Run 3 min at 30s faster than 5K race pace with 3 min recovery
Run 2 min at 1 min faster than 5K race pace with 2 min recovery
Run 1 min FAST with 1 min recovery.
Cool down for 10 min at an easy pace.
There you go! Stay true to the sport, but please rest and recover, check in with friends, family, and your neighbors, find time to read non-triathlon related books, catch up on home improvement projects, and sleep in! We got this! Practice social distancing and take care of yourself and others.
This isn’t the post I planned on writing. I wanted to write about the #goals for this year and how 2020 was going to be THE year for all things triathlon where old records would be smashed with the backing of solid nutrition, hard-earned weight loss, and a good training plan. Funny. But that’s not what this post is going to be about. I’m not in a goal-crushing mood right now.
Anyway, a week flew by like they often do. The nagging pain in the side of my right leg disappeared on the 10 mile run last Tuesday, only to wake me up in the middle of the night with a burning sensation that kept me up and made me want to curl up in a ball and cry. I did stay up, but I didn’t cry. Foam rolling, rest, sports massage, and a sports chiro appointment did nothing to alleviate the pain: it was time to call in the big guns.
I contemplated going to urgent care, but if I had tendinitis or a stress fracture, there would be nothing for them to do. A stress fracture usually doesn’t show up on X-Rays anyway, and I would be guaranteed an X-Ray at urgent care. Yay? I messaged my doctor instead who immediately referred me to orthopedics, and I scheduled an appointment for the following day.
Of course they did an X-Ray at the orthopedic appointment and nothing showed up, but after all of the prodding and tests, all signs pointed to a stress fracture in the fibula/tibia of my right leg. The doctor wrote a prescription for an MRI and wanted to put me in a boot on my way out of the office to immobilize my leg. I stood in the door frame and refused the boot. No way was I going to wear that. However, after getting home, the pain came back. I called the office and got the boot. MRI or not, it’s best to let the healing begin because a boot is going to follow the MRI anyway, and I would only be delaying the inevitable. I should have listened to the doctor the first time, but I’m stubborn.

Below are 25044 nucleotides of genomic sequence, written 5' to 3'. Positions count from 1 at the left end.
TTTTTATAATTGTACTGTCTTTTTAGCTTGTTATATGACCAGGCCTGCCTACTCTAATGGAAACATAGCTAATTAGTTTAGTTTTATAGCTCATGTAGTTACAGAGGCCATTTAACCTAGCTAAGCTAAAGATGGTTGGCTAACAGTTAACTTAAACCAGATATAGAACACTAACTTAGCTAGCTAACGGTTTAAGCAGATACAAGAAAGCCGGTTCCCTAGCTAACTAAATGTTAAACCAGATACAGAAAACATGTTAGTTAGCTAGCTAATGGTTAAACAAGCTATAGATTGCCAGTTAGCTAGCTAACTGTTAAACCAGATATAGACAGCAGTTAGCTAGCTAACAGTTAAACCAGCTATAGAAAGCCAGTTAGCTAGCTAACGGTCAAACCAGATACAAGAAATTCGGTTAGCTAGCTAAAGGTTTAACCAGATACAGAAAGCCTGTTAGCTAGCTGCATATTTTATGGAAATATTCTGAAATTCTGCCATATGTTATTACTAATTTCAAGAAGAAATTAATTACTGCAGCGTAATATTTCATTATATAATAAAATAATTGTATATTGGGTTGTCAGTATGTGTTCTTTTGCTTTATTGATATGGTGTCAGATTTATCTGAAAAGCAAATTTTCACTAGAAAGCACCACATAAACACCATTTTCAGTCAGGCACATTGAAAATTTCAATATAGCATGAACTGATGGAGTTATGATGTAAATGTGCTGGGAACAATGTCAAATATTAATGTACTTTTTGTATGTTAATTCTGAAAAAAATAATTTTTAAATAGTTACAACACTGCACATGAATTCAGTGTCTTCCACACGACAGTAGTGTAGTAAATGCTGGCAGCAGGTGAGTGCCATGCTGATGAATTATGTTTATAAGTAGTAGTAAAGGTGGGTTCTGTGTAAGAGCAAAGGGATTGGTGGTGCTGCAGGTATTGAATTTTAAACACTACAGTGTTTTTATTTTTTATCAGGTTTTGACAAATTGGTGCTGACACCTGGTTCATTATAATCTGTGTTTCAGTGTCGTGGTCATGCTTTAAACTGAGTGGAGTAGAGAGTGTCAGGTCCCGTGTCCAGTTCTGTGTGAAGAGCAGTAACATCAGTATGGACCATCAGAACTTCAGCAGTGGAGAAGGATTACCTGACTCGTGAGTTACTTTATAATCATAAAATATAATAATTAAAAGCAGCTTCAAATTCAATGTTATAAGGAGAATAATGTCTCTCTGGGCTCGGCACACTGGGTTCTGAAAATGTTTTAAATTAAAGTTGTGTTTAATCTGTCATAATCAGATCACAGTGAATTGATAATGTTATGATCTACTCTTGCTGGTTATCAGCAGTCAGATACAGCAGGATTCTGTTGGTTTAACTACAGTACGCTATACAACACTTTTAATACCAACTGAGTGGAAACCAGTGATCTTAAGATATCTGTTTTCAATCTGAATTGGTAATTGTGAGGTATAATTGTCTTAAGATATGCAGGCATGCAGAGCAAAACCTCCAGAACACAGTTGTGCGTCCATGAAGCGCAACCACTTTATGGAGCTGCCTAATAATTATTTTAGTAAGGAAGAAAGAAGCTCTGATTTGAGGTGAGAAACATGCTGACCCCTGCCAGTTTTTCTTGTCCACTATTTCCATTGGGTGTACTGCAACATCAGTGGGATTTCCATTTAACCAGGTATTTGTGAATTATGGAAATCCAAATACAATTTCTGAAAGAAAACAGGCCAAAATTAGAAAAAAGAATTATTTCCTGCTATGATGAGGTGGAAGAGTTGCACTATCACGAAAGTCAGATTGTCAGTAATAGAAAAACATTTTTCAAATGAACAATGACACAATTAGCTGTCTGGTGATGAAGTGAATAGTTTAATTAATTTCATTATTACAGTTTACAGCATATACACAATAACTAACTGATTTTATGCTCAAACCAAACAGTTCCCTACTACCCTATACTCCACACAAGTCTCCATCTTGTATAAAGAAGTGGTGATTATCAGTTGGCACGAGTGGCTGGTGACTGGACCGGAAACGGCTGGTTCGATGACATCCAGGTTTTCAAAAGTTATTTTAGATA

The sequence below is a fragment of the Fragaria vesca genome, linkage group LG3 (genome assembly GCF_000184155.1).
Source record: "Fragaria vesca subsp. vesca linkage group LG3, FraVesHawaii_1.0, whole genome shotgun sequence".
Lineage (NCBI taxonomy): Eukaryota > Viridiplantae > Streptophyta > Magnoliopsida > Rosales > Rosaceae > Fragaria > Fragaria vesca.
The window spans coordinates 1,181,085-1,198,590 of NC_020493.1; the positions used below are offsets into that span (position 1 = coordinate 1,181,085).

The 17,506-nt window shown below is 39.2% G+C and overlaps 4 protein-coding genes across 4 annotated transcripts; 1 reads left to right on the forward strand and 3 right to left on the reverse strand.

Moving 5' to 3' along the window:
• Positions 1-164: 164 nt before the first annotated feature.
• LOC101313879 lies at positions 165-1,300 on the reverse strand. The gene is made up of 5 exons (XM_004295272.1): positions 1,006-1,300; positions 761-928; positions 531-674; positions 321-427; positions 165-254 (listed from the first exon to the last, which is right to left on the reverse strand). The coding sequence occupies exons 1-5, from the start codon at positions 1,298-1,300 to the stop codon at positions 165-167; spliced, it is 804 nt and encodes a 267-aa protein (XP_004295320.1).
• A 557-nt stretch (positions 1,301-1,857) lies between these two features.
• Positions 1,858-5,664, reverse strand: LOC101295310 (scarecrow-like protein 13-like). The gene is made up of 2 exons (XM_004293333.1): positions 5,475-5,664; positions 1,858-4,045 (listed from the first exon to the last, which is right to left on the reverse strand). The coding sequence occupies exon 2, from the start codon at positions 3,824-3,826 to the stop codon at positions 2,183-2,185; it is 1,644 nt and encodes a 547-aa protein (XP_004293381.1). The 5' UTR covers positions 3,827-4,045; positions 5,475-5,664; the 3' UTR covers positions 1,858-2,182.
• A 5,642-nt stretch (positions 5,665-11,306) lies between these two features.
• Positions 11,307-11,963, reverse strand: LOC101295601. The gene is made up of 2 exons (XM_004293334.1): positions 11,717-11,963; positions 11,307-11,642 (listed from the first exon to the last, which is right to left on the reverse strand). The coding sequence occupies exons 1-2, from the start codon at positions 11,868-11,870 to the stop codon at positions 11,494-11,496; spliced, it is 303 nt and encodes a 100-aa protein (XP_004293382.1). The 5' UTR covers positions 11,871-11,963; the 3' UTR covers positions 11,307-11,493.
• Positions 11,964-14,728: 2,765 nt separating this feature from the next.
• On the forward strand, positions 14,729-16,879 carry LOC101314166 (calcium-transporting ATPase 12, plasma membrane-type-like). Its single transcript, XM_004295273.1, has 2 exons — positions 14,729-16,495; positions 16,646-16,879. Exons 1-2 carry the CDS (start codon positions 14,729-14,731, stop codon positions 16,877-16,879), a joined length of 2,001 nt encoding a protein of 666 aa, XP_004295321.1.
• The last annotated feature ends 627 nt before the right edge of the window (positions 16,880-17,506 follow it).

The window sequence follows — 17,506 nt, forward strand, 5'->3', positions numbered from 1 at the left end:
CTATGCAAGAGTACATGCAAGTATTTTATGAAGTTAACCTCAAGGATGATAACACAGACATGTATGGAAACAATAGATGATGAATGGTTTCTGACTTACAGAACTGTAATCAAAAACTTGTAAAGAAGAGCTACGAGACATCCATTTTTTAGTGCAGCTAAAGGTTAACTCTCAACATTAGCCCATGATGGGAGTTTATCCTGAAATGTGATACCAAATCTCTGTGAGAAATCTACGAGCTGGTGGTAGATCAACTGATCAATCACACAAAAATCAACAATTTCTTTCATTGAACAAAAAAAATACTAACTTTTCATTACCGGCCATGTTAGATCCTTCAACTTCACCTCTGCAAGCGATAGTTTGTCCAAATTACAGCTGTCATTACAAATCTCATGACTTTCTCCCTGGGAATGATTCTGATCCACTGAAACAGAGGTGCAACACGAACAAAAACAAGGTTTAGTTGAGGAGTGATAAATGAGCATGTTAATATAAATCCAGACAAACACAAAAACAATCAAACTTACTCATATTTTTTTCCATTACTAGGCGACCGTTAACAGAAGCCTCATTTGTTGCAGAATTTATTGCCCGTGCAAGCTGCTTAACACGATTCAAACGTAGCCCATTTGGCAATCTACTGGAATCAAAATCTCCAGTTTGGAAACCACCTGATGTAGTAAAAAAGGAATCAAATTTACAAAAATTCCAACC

In the mean time, I withdrew from the bike team to open up a spot for someone else, canceled my cycling class at the Y for the next two months, inquired about deferring my Love Run entry to next year, and cut back my hours at work. I’m also averting my eyes from my Garmin that has informed me that I am “detraining” with all of the rest I’ve gotten in the past few days. That leaves me with lots of time on the couch to think about the next two months and the rest of the season. Should I scale back on running, the likely cause of the stress fracture? Should I focus more on swimming and cycling when I can? What to do?
Well, I plan to take things week by week, rest, and do what I can. When the boot comes off, I’ll reevaluate my #goals for 2020. In the mean time, I’ll be on my couch with the kitties to keep me company.
I understand, for a coaching blog, that discussing coffee, lattes, and mochas can seem counterproductive from a nutrition standpoint, but I’m here to tell you it’s not a distraction: some version of latte o’clock can be a boost to your well-being.
I’ve noticed patterns in my mood throughout the day, and by far the most difficult time is in the afternoon before the kid gets home from school, before the dinner-making frenzy, and before after school homework or activities. This was true when the kiddo was a baby and Phil was out to sea somewhere in the Pacific, and it’s still true now that we’re all together under the same roof with no deployments in sight, whether I’m at work or at home. This was the time I would call my friend, Becky, just to talk, or we would go and do something together when the kids were little–like make dinner or go out to Ayase Town Hills for a mocha at Tully’s and to take the kids to the giant ball pit for 300 Yen. That’s really specific, I know, but it doesn’t have to be (it certainly doesn’t apply today since neither of us live in Japan anymore near Ayase-shi).